At early time points, Ostim® showed much better microscopic signs of osteointegration, osteoconduction and overall bone ingrowth when compared to the Alpha-BSM®. After 2 and 3 months, the bone regeneration level within the Ostim® treated sites was better than the Alpha-BSM® treated sites, but new bone formation tended to slow down when compared to the steadier progression and fewer inter-individual variations observed with Alpha-BSM® (see additional file 5 and 6).
Bone to Implant Contact (BIC)
After 1 month, bone to implant contact was significantly different between alpha BSM and Ostim groups (p = 0.004). Bone to implant contact around the material was found higher in the alpha BSM than in the Ostim group. This difference was transient and not observed at later time-points (see additional file 7).
Bone density inside the material
Bone density around the material did not show statistically significant variations at all considered time-points.
Discussion and Conclusions
There were a number of attempts in the past to replace bone loss with bone replacement materials. Hamilton in 1881 used disinfected sponges and Gluck in 1891 implanted ivory into bone defects. Dreesmann even tried gypsum in 1892. In the 20th century Maatz experimented with bovine bone and Tarsoly filled the defects with egg shells. Modern bone replacement materials composed of calcium phosphate are either extracted from bovine cancellous bone or are produced synthetically[14, 18, 52, 53]. The requirements of an ideal bone replacement material have not changed over the past 30 years: simple application, osteoconductive properties, and complete resobarbility during bone ingrowth[53, 54].
Alpha-BSM® fulfils these requirements very well as a synthetic calcium phosphate bone replacement material. Compared to other calcium phosphates which require five years or more to be resorbed by the host bone[55, 56], Alpha BSM® appears to undergo more rapid resorption[22, 52]. It does, however, have less compressive strength than other types of cements . Compared to autologous cancellous bone, calcium phosphate cements have shown superior compressive strength. Welch et al reported a significantly lower secondary loss of correction with the use of Alpha-BSM®, in the treatment of tibia head fractures in goats compared to autologous spongiosa. Russell also revealed a significantly lower subsidence in tibia head fractures with the use of Alpha-BSM® compared to autologous bone grafts in the scope of a multicentre study with 119 Patients.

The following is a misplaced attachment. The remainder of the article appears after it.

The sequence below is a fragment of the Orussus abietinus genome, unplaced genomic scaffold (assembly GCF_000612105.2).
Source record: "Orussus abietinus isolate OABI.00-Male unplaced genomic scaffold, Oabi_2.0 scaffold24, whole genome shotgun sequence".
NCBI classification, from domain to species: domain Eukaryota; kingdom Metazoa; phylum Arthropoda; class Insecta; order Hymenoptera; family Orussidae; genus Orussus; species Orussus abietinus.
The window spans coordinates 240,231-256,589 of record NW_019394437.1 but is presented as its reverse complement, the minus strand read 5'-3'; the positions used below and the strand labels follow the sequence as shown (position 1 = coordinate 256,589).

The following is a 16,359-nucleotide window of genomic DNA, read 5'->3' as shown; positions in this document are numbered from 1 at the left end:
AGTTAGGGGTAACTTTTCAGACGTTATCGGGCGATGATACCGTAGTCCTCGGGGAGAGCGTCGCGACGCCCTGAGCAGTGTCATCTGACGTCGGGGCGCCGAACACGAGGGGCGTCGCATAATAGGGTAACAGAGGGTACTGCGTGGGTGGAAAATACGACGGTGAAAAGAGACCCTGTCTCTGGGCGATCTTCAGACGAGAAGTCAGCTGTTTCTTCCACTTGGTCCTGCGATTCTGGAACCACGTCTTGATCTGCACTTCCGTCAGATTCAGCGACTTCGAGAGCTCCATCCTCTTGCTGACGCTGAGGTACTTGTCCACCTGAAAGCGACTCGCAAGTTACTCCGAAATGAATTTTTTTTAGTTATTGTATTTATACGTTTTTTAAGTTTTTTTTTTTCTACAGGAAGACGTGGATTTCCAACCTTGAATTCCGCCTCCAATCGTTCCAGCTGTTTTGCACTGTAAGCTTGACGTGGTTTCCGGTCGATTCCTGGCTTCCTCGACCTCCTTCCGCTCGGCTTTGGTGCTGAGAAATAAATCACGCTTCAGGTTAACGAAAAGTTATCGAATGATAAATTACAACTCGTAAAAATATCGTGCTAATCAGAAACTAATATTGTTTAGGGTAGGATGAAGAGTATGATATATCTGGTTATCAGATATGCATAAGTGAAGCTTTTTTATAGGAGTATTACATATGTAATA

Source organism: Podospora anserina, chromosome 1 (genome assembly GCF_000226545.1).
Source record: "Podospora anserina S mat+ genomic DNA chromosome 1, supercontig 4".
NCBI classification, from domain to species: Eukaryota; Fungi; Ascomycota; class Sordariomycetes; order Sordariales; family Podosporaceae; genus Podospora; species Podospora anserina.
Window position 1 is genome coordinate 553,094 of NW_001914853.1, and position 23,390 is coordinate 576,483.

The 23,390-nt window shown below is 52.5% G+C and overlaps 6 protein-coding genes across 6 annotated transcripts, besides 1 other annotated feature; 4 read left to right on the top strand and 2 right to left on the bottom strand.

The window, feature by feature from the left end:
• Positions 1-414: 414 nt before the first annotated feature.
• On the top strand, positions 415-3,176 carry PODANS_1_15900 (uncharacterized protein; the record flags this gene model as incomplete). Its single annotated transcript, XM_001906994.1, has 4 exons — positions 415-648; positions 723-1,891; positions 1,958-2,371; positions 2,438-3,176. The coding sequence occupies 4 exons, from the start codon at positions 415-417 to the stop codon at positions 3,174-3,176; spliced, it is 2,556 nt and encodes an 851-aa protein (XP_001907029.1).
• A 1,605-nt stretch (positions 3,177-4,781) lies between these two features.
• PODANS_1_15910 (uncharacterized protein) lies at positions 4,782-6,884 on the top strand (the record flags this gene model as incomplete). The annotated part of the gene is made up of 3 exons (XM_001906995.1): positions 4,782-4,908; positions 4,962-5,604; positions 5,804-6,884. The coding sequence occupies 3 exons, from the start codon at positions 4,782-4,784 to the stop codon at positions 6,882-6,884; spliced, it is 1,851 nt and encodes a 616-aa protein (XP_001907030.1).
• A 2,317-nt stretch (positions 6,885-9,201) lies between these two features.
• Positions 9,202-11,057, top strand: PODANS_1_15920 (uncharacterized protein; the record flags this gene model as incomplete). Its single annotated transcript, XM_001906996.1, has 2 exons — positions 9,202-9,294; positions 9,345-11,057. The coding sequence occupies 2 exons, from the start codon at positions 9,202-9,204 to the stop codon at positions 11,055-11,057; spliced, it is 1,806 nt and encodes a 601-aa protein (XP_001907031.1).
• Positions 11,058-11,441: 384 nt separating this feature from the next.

The cement microstructure of Alpha-BSM®, which results from a reaction of precipitation, is not equivalent to the crystalline structure of human bone[18, 57, 58]. The nanocrystalline structure of Ostim® on the other hand resembles human bone much closer (Calcium/Posphate ratio of 1,675 and specific surface area of 106 m2g-1 is synthesized by a wet chemical reaction of precipitation under permanent pH control using CaO dispersed in water under constant stirring to maintain a suspension state and H3PO4 as starting material [47, 58]. Ostim® has been observed as needle shaped HA crystals forming agglomerates in transmission electron microscopy [1, 47]. According to the hypotheses put forward by Constanz and Knaack such HA-compounds accelerate the bony ingrowth into the CSD as they closely mimic the required resorptive and osseointegrative properties of poor crystalline apatitic structure of natural bone[52, 57, 58]. Moreover Kilian et al also presented evidence of angiogenesis within bone defects filled with nanocrystalline hydroxyapatite [59, 1, 60]. These properties appear to explain the significantly increased ingrowth of bone of the Ostim® group compared to the Alpha-BSM® group. There was no significant difference between the two materials with regard to their biomechanical stability.